| デロイ1–デロイ9 |
|1-C+C-1||Toshiba, Kisha Seizō||1943–1944||9||Only five delivered by war's end; rest delivered to KNR in 1946–1947.|
| デロイ31–デロイ33 |
|1-C+C-1||Mitsubishi||-||-||Could not be delivered due to war's end; delivered in 1946 to KNR.|
| デロニ1–デロニ4 |
|1-C+C-1||Hitachi||1943–1944||4||All delivered to Sentetsu.|
The following is a list of the rail lines of the Chosen Government Railway in 1945. The name in brackets is the Japanese form of the name, which was the officially used form.
A number of private railways existed during the period of the Japanese occupation of Korea; these were overseen by the Railway Bureau. Most were freight (served industrial plants, ports, natural resource transport sectors, as well as military transport) and a few for passenger service in Japanese-occupied Korea.
After the end of the Second World War, these were all nationalised, both in North and South Korea.
This is a (nearly) exhaustive list of private railways in Korea.
The South Manchuria Railway, officially The South Manchuria Railway Company, Ltd., or 滿鐵 for short, was a large National Policy Company of the Empire of Japan whose primary function was the operation of railways on the Dalian–Fengtian (Mukden)–Changchun corridor in northeastern China, as well as on several branch lines.
The Hamgyeong Line was a railway line of the Chosen Government Railway (Sentetsu) in Japanese-occupied Korea, running from Wonsan to Sangsambong. Construction began in 1914, and was completed in 1928. The line is now entirely within North Korea; the Korean State Railway has divided it between the Kangwŏn Line, the P'yŏngra Line, the Kangdŏk Line (Namgangdŏk−Suseong), and the Hambuk Line.
The Hoeryŏng T'an'gwang Line is a non-electrified standard-gauge freight-only secondary line of the Korean State Railway in North Korea, running from Hoeryŏng Ch'ŏngnyŏn on the Hambuk Line to Yusŏn.
The Tomon Railway Company, was a privately owned railway company in Japanese-occupied Korea.
The Chosen Railway Company, was a privately owned railway company in Japanese-occupied Korea.
The Pyeongbuk Railway was a privately owned railway company in Japanese-occupied Korea.
The Mika type was made up of four distinct classes of steam tender locomotives of the Chosen Government Railway (Sentetsu) with 2-8-2 wheel arrangement. The "Mika" name came from the American naming system for steam locomotives, under which locomotives with 2-8-2 wheel arrangement were called "Mikado" in honour of the Emperor of Japan, as the first 2-8-2 locomotives in the world were built for Japan.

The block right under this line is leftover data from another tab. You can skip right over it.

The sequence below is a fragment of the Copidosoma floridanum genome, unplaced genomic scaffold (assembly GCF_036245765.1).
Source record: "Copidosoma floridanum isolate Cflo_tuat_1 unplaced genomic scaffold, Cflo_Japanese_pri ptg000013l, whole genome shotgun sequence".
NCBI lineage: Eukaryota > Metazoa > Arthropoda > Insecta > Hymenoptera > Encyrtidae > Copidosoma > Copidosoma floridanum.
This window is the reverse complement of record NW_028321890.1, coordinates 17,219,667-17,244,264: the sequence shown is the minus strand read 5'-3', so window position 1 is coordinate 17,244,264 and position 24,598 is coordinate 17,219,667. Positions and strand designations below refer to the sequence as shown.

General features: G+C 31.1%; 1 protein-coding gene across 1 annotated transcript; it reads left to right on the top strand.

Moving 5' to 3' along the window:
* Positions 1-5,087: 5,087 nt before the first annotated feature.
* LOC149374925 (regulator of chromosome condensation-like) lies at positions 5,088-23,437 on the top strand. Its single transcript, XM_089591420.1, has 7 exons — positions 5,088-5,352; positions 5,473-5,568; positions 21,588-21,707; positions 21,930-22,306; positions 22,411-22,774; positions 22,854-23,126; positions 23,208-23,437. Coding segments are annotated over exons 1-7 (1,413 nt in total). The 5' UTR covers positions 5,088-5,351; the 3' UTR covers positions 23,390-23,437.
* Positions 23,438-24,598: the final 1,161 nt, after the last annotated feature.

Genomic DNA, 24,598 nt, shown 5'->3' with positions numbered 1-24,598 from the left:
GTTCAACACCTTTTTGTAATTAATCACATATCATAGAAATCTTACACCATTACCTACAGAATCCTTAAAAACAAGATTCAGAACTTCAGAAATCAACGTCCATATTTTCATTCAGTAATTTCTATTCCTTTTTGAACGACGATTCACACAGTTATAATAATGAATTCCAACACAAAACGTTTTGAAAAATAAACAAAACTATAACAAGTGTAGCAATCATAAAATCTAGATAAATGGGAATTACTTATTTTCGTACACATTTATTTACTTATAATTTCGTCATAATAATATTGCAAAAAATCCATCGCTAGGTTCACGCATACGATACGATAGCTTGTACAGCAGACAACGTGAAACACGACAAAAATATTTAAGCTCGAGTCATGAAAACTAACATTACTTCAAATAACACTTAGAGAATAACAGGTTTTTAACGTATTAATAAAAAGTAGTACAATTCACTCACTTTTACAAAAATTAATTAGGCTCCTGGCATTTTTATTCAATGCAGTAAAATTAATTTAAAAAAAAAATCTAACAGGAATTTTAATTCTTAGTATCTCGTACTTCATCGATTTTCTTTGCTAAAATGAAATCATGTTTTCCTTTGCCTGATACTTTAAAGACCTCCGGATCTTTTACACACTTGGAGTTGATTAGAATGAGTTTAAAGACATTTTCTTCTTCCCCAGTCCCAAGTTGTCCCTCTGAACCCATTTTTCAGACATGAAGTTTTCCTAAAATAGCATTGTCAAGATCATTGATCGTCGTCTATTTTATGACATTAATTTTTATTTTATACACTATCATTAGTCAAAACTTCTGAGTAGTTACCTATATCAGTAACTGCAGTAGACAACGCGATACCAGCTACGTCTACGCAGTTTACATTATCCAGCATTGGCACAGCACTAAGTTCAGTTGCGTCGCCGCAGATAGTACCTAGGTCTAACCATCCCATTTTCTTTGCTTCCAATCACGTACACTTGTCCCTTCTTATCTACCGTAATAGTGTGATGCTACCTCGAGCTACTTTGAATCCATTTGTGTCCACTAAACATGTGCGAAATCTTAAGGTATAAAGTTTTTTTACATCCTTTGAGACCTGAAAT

The West Chōsen Central Railway, was a privately owned railway company in Japanese-occupied Korea.
The Gaecheon Light Railway was a privately owned railway company in Japanese-occupied Korea.
The Matei class (マテイ) locomotives were a class of steam tender locomotives of the Chosen Government Railway (Sentetsu) with 4-8-2 wheel arrangement. The "Mate" name came from the American naming system for steam locomotives, under which locomotives with 4-8-2 wheel arrangement were called "Mountain".
The Mikai-class (ミカイ) locomotives were a group of steam tender locomotives of the Chosen Government Railway (Sentetsu) with 2-8-2 wheel arrangement. The "Mika" name came from the American naming system for steam locomotives, under which locomotives with 2-8-2 wheel arrangement were called "Mikado" in honour of the Emperor of Japan, as the first 2-8-2 locomotives in the world were built for Japan.
The Purena-class (プレナ) locomotives were a group of steam tank locomotives with 2-6-2 wheel arrangement of used by the Chosen Government Railway (Sentetsu) in Korea. The "Pure" name came from the American naming system for steam locomotives, under which locomotives with 2-6-2 wheel arrangement were called "Prairie".
The Chosen Gyeongnam Railway, was a privately owned railway company in Japanese-occupied Korea.
The Tehoi-class (テホイ) locomotives were a class of steam tender locomotives of the Chosen Government Railway (Sentetsu) with 4-6-0 wheel arrangement. The "Teho" name came from the American naming system for steam locomotives, under which locomotives with 4-6-0 wheel arrangement were called "Ten Wheeler".
The Tehoni-class (テホニ) locomotives were a class of steam tender locomotives of the Chosen Government Railway (Sentetsu) with 4-6-0 wheel arrangement. The "Teho" name came from the American naming system for steam locomotives, under which locomotives with 4-6-0 wheel arrangement were called "Ten Wheeler".
The Keijin Railway LP, was a privately owned railway company in the Korean Empire.
The Temporary Military Railway Office, was a pseudo-corporate entity established by the Imperial Japanese Army to build and operate the Gyeongui Line railway from Gyeongseong to Sinuiju.
The Gyeongui Line was a railway line of the Chosen Government Railway running from Gyeongseong to Sinuiju in Korea. After the partition of Korea in 1945, the line was divided between North and South Korea.
The North Chosen Line – specifically, the North Chosen West Line and the North Chosen East Line – was a railway line of the South Manchuria Railway in Japanese-occupied Korea from 1933 to 1945. Following Japan's defeat in the Pacific War and the subsequent partition of Korea, the line, being located entirely in the North, was taken over by the Korean State Railway as part of the Hambuk Line.
The North Chōsen Colonial Railway, was a privately owned railway company in Japanese-occupied Korea.